Dr. Charles "Pat" Davis, MD, PhD, is a board certified Emergency Medicine doctor who currently practices as a consultant and staff member for hospitals. He has a PhD in Microbiology (UT at Austin), and the MD (Univ. Texas Medical Branch, Galveston). He is a Clinical Professor (retired) in the Division of Emergency Medicine, UT Health Science Center at San Antonio, and has been the Chief of Emergency Medicine at UT Medical Branch and at UTHSCSA with over 250 publications.
Melissa Conrad Stöppler, MD, is a U.S. board-certified Anatomic Pathologist with subspecialty training in the fields of Experimental and Molecular Pathology. Dr. Stöppler's educational background includes a BA with Highest Distinction from the University of Virginia and an MD from the University of North Carolina. She completed residency training in Anatomic Pathology at Georgetown University followed by subspecialty fellowship training in molecular diagnostics and experimental pathology.
Gangrene is a term that describes dead or dying body tissue(s) that occur
because the local blood supply to the tissue is either lost or is inadequate to
keep the tissue alive. Gangrene has been recognized as a localized area of
tissue death since ancient times. The Greeks used the term gangraina to describe putrefaction (death) of tissue. Although many laypeople associate the term gangrene with a bacterial infection, the medical use of the term includes any cause that compromises the blood supply that results in tissue death. Consequently, a person can be diagnosed with gangrene but does not have to be "infected."
There are two major types of gangrene, referred to as dry and wet. Many cases of dry gangrene are not infected. All cases of wet gangrene are considered to be infected, almost always by bacteria. The most common sites for both wet and dry gangrene to occur are the digits (fingers and toes) and other extremities (hands, arms, feet, and legs).
What is the difference between wet and dry gangrene?
Wet (also sometimes termed "moist") gangrene is the most dangerous type of gangrene because if it is left untreated, the patient usually develops sepsis and dies within a few hours or days. Wet gangrene results from an untreated (or inadequately treated) infection in the body where the local blood supply has been reduced or stopped by tissue swelling, gas production in tissue, bacterial toxins, or all of these factors in combination. Additionally, conditions that compromise the blood flow such as burns or vascular trauma
(for example, a knife wound that cuts off arterial flow) can occur first. Then the locally compromised area becomes infected, which can result in wet gangrene. Wet gangrene is the type that is most commonly thought of when the term gangrene is used. Wet gangrene often produces an oozing fluid or pus, hence the term "wet." Early stages of wet gangrene may include signs of infection, aching pain with swelling, a reddish skin color or blanched appearance if the area is raised above level of the heart, coolness on the skin surface, ulceration, and a crackly sensation when the skin is pressed due to gas in the tissue. These stages may progress rapidly over hours to days.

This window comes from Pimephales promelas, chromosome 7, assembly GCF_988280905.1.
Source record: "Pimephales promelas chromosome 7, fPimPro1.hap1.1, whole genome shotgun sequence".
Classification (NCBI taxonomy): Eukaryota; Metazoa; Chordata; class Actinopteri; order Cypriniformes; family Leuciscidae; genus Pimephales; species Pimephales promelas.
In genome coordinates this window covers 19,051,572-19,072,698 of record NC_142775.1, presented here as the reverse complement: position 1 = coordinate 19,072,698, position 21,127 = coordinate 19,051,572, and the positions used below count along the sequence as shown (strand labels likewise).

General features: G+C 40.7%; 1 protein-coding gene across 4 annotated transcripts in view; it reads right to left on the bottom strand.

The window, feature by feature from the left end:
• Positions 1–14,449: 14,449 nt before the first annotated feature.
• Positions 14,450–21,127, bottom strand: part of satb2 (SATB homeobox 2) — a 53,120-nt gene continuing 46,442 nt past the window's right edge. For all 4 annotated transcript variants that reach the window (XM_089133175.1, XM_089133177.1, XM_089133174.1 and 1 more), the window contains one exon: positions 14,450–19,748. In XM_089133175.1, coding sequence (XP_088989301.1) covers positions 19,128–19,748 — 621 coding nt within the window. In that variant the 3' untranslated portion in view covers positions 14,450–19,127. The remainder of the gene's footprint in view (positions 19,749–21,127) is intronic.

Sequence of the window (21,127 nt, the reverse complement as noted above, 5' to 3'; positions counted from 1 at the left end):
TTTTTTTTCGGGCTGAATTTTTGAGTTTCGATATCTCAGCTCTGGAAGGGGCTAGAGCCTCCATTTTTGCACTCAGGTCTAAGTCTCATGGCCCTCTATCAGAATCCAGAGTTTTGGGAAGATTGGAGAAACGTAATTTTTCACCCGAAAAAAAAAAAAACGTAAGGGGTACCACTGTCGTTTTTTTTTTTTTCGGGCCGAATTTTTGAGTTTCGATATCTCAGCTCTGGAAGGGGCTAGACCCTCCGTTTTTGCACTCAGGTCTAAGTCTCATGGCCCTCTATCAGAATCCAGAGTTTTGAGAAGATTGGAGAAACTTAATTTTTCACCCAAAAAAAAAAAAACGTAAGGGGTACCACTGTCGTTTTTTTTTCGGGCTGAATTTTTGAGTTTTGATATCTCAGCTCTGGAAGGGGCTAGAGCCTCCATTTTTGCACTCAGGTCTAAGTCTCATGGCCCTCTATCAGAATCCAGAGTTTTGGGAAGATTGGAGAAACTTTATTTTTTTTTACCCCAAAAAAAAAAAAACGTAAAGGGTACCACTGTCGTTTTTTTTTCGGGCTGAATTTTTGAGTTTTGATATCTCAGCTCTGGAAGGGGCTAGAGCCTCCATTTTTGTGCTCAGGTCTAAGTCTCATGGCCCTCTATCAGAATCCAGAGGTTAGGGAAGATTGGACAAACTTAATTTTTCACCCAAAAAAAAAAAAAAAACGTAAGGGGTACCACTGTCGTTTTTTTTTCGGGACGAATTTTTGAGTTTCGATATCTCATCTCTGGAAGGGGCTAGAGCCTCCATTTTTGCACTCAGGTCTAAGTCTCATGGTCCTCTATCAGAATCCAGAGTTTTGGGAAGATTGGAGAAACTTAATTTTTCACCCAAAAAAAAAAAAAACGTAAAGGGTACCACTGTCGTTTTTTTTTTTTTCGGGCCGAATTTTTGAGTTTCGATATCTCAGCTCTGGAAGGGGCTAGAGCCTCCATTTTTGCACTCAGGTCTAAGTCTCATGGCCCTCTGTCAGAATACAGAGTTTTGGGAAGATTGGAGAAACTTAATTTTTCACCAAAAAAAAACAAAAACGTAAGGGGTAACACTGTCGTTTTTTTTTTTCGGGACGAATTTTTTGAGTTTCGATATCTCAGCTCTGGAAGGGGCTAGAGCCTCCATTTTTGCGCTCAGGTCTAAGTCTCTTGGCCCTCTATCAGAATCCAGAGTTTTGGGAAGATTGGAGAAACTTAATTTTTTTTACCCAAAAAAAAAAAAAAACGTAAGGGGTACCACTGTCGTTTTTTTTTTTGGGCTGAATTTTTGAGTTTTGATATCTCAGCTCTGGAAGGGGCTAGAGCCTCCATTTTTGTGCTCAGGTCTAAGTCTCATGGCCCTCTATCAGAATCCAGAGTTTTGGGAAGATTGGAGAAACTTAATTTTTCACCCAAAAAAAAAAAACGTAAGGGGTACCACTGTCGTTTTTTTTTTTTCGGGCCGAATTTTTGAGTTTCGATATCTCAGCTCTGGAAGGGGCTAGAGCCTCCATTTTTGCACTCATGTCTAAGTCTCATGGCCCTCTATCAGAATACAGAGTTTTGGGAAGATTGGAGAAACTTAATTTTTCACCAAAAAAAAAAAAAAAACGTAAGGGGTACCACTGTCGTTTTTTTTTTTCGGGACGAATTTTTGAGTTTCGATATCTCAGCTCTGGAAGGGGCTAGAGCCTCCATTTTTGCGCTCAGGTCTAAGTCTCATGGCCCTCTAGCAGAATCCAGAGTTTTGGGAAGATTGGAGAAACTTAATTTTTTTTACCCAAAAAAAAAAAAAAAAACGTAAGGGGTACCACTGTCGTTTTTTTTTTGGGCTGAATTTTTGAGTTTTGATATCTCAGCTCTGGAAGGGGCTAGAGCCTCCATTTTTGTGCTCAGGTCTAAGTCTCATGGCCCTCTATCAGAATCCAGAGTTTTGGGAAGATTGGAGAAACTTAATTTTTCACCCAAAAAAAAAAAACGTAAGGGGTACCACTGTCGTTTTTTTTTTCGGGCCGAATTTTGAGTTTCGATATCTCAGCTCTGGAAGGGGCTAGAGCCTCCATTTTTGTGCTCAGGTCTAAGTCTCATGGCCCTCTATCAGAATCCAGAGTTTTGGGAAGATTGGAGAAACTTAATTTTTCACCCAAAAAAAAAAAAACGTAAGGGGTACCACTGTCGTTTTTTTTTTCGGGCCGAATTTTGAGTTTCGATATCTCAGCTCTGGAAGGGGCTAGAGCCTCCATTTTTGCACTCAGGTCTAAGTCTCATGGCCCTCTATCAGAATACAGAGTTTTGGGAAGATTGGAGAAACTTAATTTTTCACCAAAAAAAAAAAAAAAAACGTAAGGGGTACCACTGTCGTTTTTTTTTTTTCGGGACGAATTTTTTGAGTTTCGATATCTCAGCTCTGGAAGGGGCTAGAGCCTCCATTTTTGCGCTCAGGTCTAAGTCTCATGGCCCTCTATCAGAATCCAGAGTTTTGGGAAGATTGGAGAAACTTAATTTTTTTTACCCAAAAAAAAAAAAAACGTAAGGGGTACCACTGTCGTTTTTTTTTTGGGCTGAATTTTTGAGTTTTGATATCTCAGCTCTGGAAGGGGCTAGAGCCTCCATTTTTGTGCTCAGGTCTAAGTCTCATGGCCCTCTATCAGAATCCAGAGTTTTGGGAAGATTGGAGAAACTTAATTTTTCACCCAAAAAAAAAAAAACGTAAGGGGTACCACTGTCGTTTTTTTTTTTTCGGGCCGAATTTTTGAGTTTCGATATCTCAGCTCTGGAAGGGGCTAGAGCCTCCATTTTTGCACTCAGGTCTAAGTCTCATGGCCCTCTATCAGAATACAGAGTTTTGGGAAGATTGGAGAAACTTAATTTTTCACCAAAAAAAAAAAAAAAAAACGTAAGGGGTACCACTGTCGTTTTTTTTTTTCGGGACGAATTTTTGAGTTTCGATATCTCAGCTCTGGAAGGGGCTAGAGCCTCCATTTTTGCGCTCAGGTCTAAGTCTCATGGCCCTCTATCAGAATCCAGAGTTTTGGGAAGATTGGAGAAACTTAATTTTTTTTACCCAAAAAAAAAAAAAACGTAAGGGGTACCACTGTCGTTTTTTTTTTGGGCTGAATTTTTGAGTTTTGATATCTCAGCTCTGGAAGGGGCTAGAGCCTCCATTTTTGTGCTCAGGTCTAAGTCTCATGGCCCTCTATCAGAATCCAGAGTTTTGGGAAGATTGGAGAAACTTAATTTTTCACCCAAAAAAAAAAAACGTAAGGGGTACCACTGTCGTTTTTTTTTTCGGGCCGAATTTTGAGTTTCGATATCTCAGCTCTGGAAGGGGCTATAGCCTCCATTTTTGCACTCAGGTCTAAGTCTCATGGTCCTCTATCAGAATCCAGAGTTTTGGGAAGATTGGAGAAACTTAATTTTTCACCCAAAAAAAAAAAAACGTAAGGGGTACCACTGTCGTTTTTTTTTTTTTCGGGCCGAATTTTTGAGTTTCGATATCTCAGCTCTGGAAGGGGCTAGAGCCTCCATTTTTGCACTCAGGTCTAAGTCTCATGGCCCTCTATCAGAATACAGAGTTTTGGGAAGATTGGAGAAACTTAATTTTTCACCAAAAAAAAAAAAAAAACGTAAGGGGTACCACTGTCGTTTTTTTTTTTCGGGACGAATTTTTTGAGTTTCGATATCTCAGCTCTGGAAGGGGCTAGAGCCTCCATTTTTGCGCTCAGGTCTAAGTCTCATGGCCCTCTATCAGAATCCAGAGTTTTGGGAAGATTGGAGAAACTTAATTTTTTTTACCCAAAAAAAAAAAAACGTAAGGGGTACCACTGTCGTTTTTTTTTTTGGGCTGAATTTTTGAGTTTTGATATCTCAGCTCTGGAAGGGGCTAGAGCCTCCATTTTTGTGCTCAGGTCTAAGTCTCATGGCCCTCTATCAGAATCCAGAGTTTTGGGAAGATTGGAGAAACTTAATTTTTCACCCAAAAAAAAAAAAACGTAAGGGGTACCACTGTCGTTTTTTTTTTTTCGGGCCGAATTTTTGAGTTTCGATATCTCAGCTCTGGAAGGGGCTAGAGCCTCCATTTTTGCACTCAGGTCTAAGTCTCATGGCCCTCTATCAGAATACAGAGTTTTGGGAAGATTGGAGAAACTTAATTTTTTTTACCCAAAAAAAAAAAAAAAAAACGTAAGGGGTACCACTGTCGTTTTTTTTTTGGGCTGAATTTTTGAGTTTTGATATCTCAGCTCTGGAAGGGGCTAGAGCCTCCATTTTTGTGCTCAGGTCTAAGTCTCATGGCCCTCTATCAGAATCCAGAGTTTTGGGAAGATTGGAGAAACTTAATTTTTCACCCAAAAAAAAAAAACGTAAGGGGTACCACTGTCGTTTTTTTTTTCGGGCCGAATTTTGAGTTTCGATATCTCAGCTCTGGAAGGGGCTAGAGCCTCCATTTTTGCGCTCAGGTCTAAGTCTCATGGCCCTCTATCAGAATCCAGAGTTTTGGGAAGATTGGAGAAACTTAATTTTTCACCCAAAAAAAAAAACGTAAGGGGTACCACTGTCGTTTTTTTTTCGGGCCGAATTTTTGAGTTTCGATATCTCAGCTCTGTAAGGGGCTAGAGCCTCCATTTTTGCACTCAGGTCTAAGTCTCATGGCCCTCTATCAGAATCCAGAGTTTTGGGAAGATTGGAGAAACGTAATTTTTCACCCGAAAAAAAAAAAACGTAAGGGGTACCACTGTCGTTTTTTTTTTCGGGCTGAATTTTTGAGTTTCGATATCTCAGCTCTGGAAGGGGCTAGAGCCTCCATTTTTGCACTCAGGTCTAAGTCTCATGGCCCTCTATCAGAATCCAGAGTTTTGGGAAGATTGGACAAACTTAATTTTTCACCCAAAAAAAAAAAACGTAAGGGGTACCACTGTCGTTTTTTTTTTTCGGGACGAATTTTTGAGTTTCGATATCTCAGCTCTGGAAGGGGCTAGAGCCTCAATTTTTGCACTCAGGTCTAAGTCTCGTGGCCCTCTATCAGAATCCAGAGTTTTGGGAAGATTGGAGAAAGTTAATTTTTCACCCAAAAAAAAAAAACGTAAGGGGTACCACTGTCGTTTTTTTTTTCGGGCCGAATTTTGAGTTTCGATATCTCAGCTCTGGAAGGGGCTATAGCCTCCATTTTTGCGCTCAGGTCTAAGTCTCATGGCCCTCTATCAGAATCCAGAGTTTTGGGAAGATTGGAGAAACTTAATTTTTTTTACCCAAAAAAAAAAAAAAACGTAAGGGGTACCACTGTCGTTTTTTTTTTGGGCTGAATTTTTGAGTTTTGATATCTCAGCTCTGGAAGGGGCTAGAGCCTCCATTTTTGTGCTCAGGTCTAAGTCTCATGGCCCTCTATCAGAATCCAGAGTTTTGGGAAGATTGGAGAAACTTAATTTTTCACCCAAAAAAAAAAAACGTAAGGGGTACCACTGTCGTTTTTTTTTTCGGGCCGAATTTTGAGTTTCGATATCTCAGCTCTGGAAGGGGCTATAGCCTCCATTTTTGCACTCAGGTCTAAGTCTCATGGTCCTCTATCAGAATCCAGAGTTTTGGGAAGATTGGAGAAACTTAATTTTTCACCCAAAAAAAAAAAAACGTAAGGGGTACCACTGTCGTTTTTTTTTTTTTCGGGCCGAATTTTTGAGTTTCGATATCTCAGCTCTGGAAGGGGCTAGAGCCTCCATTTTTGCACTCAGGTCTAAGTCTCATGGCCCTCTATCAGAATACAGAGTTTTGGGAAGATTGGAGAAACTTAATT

Dry gangrene, if it does not become infected and progress to wet gangrene, usually does not cause sepsis or cause the patient to die. However, it can result in local tissue death with the tissue eventually being sloughed off. Usually, the progression of dry gangrene is
much slower (days to months) than wet gangrene because the vascular compromise slowly develops due to the progression of diseases that can result in local arterial blockage over time. The stages are similar to wet gangrene (see above), except there is no infection, pus, wetness, or crackly-feeling skin because there is no gas production in the uninfected tissue. There are many diseases that may lead to dry gangrene; the most common are diabetes, arteriosclerosis, and tobacco addiction (smoking). Infrequently, dry gangrene can occur quickly, over a few hours to days, when a rapid arterial blockage occurs (for
example, an arterial blood clot suddenly occludes a small artery to a toe). Dry gangrene often produces cool, dry, and discolored appendages (sometimes termed "mummified") with no oozing fluid or pus, hence the term "dry."
Reviewed by Melissa Conrad Stöppler, MD on 10/2/2012
You may notice the following symptoms at the site of the dry gangrene:
dry and shriveled skin that changes color from blue to black and eventually sloughs off
cold and numb skin
pain may or may not be present
Symptoms of wet gangrene may include:
swelling and pain at the site of infection
change in skin color from red to brown to black
blisters or sores that produce a bad-smelling discharge (pus)
fever and feeling unwell
a crackling noise that comes from the affected area when pressed
Internal gangrene usually has pain in the area of the gangrene. For example, a person with gangrene of the appendix or colon would be expected to have severe abdominal pain in the vicinity of the gangrene.